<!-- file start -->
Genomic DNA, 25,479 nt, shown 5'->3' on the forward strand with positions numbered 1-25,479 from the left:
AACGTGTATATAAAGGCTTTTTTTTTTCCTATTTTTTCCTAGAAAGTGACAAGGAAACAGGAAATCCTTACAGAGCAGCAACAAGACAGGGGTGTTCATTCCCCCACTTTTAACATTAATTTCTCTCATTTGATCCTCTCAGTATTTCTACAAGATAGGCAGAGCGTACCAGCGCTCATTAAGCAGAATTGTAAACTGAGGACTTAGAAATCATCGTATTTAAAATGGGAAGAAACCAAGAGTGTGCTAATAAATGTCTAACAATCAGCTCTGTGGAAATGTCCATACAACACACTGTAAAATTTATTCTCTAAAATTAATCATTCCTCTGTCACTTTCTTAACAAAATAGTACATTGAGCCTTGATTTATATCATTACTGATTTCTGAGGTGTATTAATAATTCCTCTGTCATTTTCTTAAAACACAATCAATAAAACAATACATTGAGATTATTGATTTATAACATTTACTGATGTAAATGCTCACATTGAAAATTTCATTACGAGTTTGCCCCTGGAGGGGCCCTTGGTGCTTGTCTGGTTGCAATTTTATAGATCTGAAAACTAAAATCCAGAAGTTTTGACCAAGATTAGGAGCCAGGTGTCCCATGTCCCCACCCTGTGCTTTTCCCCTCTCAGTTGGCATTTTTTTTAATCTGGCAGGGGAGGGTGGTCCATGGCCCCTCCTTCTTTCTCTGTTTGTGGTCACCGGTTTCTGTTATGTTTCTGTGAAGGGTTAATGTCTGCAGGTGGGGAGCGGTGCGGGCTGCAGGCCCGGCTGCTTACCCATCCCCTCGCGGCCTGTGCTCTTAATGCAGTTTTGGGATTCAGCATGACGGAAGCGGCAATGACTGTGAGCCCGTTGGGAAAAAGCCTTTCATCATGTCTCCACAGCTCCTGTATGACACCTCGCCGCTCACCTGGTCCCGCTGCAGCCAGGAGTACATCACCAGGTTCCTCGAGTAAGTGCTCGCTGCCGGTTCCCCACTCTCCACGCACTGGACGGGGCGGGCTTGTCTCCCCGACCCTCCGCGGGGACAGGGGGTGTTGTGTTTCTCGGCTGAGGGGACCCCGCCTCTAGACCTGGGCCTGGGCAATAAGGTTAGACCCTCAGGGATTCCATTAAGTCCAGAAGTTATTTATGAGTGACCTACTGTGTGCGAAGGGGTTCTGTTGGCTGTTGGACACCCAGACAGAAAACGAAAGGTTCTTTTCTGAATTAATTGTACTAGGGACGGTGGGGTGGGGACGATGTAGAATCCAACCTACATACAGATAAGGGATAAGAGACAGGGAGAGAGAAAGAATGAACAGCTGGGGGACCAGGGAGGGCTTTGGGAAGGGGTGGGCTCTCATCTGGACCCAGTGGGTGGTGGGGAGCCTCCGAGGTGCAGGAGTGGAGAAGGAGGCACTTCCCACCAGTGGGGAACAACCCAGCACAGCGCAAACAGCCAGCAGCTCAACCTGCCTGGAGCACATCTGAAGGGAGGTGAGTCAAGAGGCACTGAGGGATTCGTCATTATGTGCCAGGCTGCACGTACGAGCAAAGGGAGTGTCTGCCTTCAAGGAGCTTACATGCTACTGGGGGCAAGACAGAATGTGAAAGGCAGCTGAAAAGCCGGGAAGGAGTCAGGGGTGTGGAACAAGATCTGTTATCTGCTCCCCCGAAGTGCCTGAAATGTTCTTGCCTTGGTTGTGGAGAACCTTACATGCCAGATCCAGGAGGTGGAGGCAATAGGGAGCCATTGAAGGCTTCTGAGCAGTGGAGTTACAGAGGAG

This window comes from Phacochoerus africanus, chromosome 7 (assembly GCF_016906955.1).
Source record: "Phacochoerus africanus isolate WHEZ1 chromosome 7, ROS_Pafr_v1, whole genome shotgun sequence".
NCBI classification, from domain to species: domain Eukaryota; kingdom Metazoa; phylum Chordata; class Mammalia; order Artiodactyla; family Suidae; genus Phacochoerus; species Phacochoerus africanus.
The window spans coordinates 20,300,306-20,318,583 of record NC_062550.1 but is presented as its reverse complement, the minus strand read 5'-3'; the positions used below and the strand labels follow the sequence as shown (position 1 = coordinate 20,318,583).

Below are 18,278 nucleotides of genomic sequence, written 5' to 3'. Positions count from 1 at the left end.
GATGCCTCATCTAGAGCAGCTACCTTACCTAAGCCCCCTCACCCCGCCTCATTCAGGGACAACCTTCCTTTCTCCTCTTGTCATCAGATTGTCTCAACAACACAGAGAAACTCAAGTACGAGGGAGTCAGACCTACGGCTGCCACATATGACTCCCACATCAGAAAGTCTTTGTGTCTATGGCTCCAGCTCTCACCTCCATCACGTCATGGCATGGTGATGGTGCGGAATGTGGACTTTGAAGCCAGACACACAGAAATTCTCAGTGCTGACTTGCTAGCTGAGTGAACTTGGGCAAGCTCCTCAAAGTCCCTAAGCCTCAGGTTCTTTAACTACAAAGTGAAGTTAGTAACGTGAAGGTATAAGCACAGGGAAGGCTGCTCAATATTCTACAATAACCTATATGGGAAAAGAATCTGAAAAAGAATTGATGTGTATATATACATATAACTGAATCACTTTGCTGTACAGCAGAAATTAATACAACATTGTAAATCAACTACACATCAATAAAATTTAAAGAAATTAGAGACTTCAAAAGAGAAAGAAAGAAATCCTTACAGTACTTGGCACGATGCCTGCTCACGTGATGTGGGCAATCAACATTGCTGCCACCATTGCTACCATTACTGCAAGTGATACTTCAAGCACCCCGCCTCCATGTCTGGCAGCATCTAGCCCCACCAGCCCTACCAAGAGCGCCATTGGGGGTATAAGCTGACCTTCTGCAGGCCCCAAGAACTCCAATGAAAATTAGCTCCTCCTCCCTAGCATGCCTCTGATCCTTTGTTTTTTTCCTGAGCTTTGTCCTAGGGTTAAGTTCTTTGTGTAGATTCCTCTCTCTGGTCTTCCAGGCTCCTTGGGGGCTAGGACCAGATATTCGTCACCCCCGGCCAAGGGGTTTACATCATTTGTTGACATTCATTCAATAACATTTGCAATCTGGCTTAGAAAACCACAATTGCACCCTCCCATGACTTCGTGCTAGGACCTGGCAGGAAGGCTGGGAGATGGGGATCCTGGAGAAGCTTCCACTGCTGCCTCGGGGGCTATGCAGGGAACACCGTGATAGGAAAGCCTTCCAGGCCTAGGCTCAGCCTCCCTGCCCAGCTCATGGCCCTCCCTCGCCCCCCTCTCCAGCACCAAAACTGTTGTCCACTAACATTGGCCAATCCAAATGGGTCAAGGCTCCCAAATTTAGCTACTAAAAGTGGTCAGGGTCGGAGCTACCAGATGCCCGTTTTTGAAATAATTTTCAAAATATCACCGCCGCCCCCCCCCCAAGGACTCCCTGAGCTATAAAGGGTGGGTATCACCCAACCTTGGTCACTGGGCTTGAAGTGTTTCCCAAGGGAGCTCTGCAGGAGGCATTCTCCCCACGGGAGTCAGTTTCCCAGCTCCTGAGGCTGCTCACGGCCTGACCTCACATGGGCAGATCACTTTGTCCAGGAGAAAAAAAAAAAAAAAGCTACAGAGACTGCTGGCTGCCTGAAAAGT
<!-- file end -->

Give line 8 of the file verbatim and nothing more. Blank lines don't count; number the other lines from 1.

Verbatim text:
GATGCCTCATCTAGAGCAGCTACCTTACCTAAGCCCCCTCACCCCGCCTCATTCAGGGACAACCTTCCTTTCTCCTCTTGTCATCAGATTGTCTCAACAACACAGAGAAACTCAAGTACGAGGGAGTCAGACCTACGGCTGCCACATATGACTCCCACATCAGAAAGTCTTTGTGTCTATGGCTCCAGCTCTCACCTCCATCACGTCATGGCATGGTGATGGTGCGGAATGTGGACTTTGAAGCCAGACACACAGAAATTCTCAGTGCTGACTTGCTAGCTGAGTGAACTTGGGCAAGCTCCTCAAAGTCCCTAAGCCTCAGGTTCTTTAACTACAAAGTGAAGTTAGTAACGTGAAGGTATAAGCACAGGGAAGGCTGCTCAATATTCTACAATAACCTATATGGGAAAAGAATCTGAAAAAGAATTGATGTGTATATATACATATAACTGAATCACTTTGCTGTACAGCAGAAATTAATACAACATTGTAAATCAACTACACATCAATAAAATTTAAAGAAATTAGAGACTTCAAAAGAGAAAGAAAGAAATCCTTACAGTACTTGGCACGATGCCTGCTCACGTGATGTGGGCAATCAACATTGCTGCCACCATTGCTACCATTACTGCAAGTGATACTTCAAGCACCCCGCCTCCATGTCTGGCAGCATCTAGCCCCACCAGCCCTACCAAGAGCGCCATTGGGGGTATAAGCTGACCTTCTGCAGGCCCCAAGAACTCCAATGAAAATTAGCTCCTCCTCCCTAGCATGCCTCTGATCCTTTGTTTTTTTCCTGAGCTTTGTCCTAGGGTTAAGTTCTTTGTGTAGATTCCTCTCTCTGGTCTTCCAGGCTCCTTGGGGGCTAGGACCAGATATTCGTCACCCCCGGCCAAGGGGTTTACATCATTTGTTGACATTCATTCAATAACATTTGCAATCTGGCTTAGAAAACCACAATTGCACCCTCCCATGACTTCGTGCTAGGACCTGGCAGGAAGGCTGGGAGATGGGGATCCTGGAGAAGCTTCCACTGCTGCCTCGGGGGCTATGCAGGGAACACCGTGATAGGAAAGCCTTCCAGGCCTAGGCTCAGCCTCCCTGCCCAGCTCATGGCCCTCCCTCGCCCCCCTCTCCAGCACCAAAACTGTTGTCCACTAACATTGGCCAATCCAAATGGGTCAAGGCTCCCAAATTTAGCTACTAAAAGTGGTCAGGGTCGGAGCTACCAGATGCCCGTTTTTGAAATAATTTTCAAAATATCACCGCCGCCCCCCCCCCAAGGACTCCCTGAGCTATAAAGGGTGGGTATCACCCAACCTTGGTCACTGGGCTTGAAGTGTTTCCCAAGGGAGCTCTGCAGGAGGCATTCTCCCCACGGGAGTCAGTTTCCCAGCTCCTGAGGCTGCTCACGGCCTGACCTCACATGGGCAGATCACTTTGTCCAGGAGAAAAAAAAAAAAAAAGCTACAGAGACTGCTGGCTGCCTGAAAAGT